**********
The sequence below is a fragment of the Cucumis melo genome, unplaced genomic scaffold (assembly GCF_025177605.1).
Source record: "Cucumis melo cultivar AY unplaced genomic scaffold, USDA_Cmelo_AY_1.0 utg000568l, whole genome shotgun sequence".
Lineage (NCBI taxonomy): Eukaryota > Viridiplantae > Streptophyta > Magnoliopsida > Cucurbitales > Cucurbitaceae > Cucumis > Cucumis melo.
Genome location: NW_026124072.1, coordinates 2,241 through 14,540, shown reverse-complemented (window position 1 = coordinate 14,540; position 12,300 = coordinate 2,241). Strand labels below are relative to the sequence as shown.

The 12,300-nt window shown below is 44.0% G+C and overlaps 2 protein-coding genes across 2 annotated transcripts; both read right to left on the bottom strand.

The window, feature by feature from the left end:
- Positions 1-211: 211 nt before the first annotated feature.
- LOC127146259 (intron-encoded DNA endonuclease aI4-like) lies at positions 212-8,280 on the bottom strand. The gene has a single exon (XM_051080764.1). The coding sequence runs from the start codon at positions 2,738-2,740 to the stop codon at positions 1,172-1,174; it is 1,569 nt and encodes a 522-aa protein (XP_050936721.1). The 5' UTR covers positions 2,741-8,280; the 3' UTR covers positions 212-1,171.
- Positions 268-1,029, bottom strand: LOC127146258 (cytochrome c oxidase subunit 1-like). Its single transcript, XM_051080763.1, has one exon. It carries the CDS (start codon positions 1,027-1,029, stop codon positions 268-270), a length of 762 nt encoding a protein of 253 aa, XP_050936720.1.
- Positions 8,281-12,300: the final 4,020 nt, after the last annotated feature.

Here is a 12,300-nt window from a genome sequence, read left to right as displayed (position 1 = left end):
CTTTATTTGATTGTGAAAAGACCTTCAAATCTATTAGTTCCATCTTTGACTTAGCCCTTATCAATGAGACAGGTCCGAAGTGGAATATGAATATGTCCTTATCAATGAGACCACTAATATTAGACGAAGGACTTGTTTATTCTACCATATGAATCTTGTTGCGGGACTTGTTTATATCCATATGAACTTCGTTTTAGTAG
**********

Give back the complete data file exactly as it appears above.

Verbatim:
The sequence below is a fragment of the Cucumis melo genome, unplaced genomic scaffold (assembly GCF_025177605.1).
Source record: "Cucumis melo cultivar AY unplaced genomic scaffold, USDA_Cmelo_AY_1.0 utg000568l, whole genome shotgun sequence".
Lineage (NCBI taxonomy): Eukaryota > Viridiplantae > Streptophyta > Magnoliopsida > Cucurbitales > Cucurbitaceae > Cucumis > Cucumis melo.
Genome location: NW_026124072.1, coordinates 2,241 through 14,540, shown reverse-complemented (window position 1 = coordinate 14,540; position 12,300 = coordinate 2,241). Strand labels below are relative to the sequence as shown.

The 12,300-nt window shown below is 44.0% G+C and overlaps 2 protein-coding genes across 2 annotated transcripts; both read right to left on the bottom strand.

The window, feature by feature from the left end:
- Positions 1-211: 211 nt before the first annotated feature.
- LOC127146259 (intron-encoded DNA endonuclease aI4-like) lies at positions 212-8,280 on the bottom strand. The gene has a single exon (XM_051080764.1). The coding sequence runs from the start codon at positions 2,738-2,740 to the stop codon at positions 1,172-1,174; it is 1,569 nt and encodes a 522-aa protein (XP_050936721.1). The 5' UTR covers positions 2,741-8,280; the 3' UTR covers positions 212-1,171.
- Positions 268-1,029, bottom strand: LOC127146258 (cytochrome c oxidase subunit 1-like). Its single transcript, XM_051080763.1, has one exon. It carries the CDS (start codon positions 1,027-1,029, stop codon positions 268-270), a length of 762 nt encoding a protein of 253 aa, XP_050936720.1.
- Positions 8,281-12,300: the final 4,020 nt, after the last annotated feature.

Here is a 12,300-nt window from a genome sequence, read left to right as displayed (position 1 = left end):
CTTTATTTGATTGTGAAAAGACCTTCAAATCTATTAGTTCCATCTTTGACTTAGCCCTTATCAATGAGACAGGTCCGAAGTGGAATATGAATATGTCCTTATCAATGAGACCACTAATATTAGACGAAGGACTTGTTTATTCTACCATATGAATCTTGTTGCGGGACTTGTTTATATCCATATGAACTTCGTTTTAGTAG